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Derek Boogaard #94 of the New York Rangers in action against Colton Orr #28 of the Toronto Maple Leafs during their game on October 15, 2010 at Madison Square Garden in New York City. (Photo by Al Bello/Getty Images) (Al Bello/2010 Getty Images)
Derek Boogaard #94 of the New York Rangers in action against Colton Orr #28 of the Toronto Maple Leafs during their game on October 15, 2010 at Madison Square Garden in New York City. (Photo by Al Bello/Getty Images) (Al Bello/2010 Getty Images)

Leafs Beat

NHL heavyweights Orr, Boogaard ready for battle Add to ...

As a player who has bounced around in his NHL career, playing on third and fourth lines with five different teams the past six seasons, Toronto Maple Leafs centre Mike Zigomanis has come to know plenty of enforcers well.

And he doesn't envy their role.

"I think it's the toughest job on the team," Zigomanis said. "I really do. I roomed with [Eric]Godard in Pittsburgh and you can kind of see what it's like, living with the guy. You see what they go through night in and night out and it's tough. Really tough. Tougher than anybody can imagine."

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That tough side may well be on display in Thursday's game in Toronto, when the Leafs and their designated puncher, Colton Orr, face the New York Rangers in the second of three meetings between the teams in a 16-day span.

Expected in the lineup for New York is Derek Boogaard, a behemoth nicknamed The Boogeyman who has gained a fearsome reputation for both his size (6 foot 7 and 265 pounds) and ability to inflict damage with his fists.

After one 2006 fight with Boogaard, Anaheim Ducks tough guy Todd Fedoruk needed five titanium plates inserted into his face to rebuild his orbit and cheekbones, injuries that eventually led to his retirement.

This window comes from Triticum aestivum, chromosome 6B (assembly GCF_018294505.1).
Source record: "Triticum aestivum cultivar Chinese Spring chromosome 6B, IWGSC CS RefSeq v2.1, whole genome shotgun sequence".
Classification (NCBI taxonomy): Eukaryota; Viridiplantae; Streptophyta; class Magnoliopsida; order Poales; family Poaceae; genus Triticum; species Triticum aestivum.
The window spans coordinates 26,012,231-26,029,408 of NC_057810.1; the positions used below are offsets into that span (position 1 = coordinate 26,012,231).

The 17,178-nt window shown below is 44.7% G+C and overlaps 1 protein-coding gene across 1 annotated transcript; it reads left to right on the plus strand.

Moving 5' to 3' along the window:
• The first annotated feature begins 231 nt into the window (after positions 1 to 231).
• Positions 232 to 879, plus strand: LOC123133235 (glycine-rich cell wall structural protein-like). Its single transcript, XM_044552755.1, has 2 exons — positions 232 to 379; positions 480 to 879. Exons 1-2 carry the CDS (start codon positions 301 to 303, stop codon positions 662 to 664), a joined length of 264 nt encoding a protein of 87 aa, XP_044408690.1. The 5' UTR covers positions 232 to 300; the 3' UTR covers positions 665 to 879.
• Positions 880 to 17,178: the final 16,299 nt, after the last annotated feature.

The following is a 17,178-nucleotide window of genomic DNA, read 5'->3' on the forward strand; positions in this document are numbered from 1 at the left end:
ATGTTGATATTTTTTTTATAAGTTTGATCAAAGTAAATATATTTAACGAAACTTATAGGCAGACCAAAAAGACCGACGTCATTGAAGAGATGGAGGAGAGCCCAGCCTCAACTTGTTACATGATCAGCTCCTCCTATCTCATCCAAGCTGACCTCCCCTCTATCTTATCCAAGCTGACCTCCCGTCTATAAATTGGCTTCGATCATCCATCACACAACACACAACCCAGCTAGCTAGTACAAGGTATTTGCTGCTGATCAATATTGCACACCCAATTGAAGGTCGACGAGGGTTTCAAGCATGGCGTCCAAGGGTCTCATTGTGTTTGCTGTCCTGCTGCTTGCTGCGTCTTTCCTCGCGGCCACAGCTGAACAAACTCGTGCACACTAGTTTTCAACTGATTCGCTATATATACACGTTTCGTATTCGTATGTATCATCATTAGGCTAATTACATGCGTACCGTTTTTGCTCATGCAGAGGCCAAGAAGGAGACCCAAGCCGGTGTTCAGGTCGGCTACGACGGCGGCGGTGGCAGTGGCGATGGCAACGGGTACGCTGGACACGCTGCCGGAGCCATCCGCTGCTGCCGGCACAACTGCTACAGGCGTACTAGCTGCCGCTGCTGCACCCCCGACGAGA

"He's obviously a really tough customer," Leafs winger Mike Brown said. "I'd never like to fight a guy that's six-eight and 260, 270, whatever he is. I give a guy like Colton a lot of credit. He's not too big, and he's usually fighting guys a couple of inches taller than him, just like in my shoes. I know how it feels."

Normally the strong, silent type, Orr declined at Wednesday's practice to talk about what role he will have in the game, but games like these are the reason Leafs GM Brian Burke signed him to a $1-million (all currency U.S.) a season contract in the summer of 2009.

One problem, however, may be the fact Orr suffered what appeared to be a slight concussion in a fight in Pittsburgh last week. Orr returned two nights later to play against the Rangers in a 4-3 overtime win, but has yet to drop the gloves since being knocked down by Penguins defenceman Deryk Engelland.

Meanwhile, there's pressure on Boogaard to have his first fight as a Ranger after he signed a highly criticized four-year, $6.5-million deal in the summer. There could be fireworks in Thursday's game after Rangers sniper Marian Gaborik was injured on a hit by Colby Armstrong, and pest Sean Avery delivered two ugly slashes to the back of Mike Komisarek's legs.

Two of the league's top heavyweights and former rivals in the Western Hockey League, Orr and Boogaard have never fought each other in the NHL.

Orr's linemates acknowledged it will fall to him to tangle with The Boogeyman if the game gets out of hand.

"Colton can hold his own," Brown said. "I know he was willing to go with Boogaard [last week]"

Boogaard isn't the only physical presence the Leafs have to worry about. New York's fourth line is the biggest unit in the league, averaging 6 foot 5 and 235 pounds, and could be a factor in a heated game.

Brian Boyle, the line's 6-foot-7 centre, had two goals against Toronto last week, while Brown fought winger Brandon Prust in a bout that earned the Leafs winger praise from Don Cherry on the weekend.

Despite playing with two bruisers on a fourth line that has been effective in limited playing time, Zigomanis said he didn't expect his first NHL fight was in the works.

"Nobody's going to fight me with Colton or Brownie on the ice," he said.

Zigomanis added he has a lot of respect for what enforcers bring to their teams.

"I mean, you're fighting for your life every game," he said. "You go and fight those guys [like Boogaard]and it's a battle. They don't get a lot of minutes and then they have to go out for that one shift to try and fight somebody and change the flow of the game. It's really tough."

Follow on Twitter: @mirtle

 

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